The government has made it clear on the fate of over 360,000 teachers on Teachers Service Commission (TSC) payroll yearning for a payrise in July.
Teachers are looking forward for reviewing of the 2021 – 2025 Collective Bargaining Agreement (CBA) which it signed with the Commission but without monetary benefits.
When TSC CEO Dr. Nancy Macharia appeared before Parliament last month she said the Commission needs Sh56 billion over the next four years starting July 2023 to raise salaries for teachers from job group B5 to D5.
“The commission negotiated a non-monetary 2021-2025 CBA with the teacher unions pursuant to the advisory from the Salaries Review Commission. It was agreed that the CBA be reviewed mid-term if the economic situation would improve in the country,” Dr Macharia told members of the National Assembly Education and Research Committee chaired by Julius Melly.
Macharia said in order for teachers to be motivated in their work they need sh14 billion each year for salary increment.
“The Commission would wish to review the 2021-2025 CBA, more specifically the salary component with an aim to motivate teachers under the employment of the Commission.” She added.
“Accordingly, we request this Committee to support the Commission get Sh14 billion per year for four years to cater for the same.”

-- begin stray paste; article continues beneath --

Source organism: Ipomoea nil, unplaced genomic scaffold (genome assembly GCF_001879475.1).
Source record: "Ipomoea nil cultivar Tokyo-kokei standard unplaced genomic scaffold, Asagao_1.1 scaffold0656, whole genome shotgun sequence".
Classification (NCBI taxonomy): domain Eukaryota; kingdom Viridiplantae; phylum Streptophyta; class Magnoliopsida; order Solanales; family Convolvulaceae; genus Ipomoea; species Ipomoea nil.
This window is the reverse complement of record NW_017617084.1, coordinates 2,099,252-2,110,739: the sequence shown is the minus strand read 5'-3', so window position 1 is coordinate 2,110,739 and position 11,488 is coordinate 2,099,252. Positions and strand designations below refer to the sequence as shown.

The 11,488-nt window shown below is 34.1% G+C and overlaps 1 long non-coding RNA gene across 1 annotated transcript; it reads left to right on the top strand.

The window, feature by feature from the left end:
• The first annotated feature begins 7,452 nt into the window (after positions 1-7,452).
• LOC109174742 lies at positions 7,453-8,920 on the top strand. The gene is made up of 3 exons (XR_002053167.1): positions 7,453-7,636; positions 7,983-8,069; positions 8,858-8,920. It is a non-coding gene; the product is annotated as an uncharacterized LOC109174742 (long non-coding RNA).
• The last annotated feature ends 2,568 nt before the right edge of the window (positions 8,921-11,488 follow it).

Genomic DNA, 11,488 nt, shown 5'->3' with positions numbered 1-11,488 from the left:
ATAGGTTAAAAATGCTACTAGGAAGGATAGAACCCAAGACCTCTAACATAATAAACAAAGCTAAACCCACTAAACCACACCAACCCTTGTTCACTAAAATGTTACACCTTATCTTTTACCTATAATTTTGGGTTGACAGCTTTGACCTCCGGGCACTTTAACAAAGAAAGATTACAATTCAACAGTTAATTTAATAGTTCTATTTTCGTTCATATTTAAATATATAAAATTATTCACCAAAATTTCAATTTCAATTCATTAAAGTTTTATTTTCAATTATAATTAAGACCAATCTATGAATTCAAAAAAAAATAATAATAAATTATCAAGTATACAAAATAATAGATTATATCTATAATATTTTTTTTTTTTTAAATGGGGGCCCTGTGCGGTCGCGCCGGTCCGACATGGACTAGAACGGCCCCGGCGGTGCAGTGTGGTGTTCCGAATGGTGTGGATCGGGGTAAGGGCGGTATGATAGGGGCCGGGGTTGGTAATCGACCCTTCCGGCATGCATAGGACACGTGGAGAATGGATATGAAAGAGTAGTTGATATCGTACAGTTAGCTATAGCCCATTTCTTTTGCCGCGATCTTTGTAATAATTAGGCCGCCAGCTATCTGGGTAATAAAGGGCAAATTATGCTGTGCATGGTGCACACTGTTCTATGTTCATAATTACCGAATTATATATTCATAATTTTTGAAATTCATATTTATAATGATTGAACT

TSC had started negotiations with teachers unions Knut and Kuppet on reviewing the non-monetory CBA.
In the talks Knut had proposed a 60% salary increment while Kuppet wanted 42% salary increment for teachers to be paid in July.
However in the recent revelation by President William Ruto, things may not go as wanted. Ruto rejected teachers salary demands saying the government cannot afford in its current state.
The President had said this after meeting with Knut and Kuppet officials in State House.
Ruto said the economy is in disarray and that the government cannot manage a salary increment in its current form. However he promised to review salaries for teachers when the economy improves.
The President had held the meetings with teachers’ unions in a bid to win their support over the controversial 3 per cent housing levy.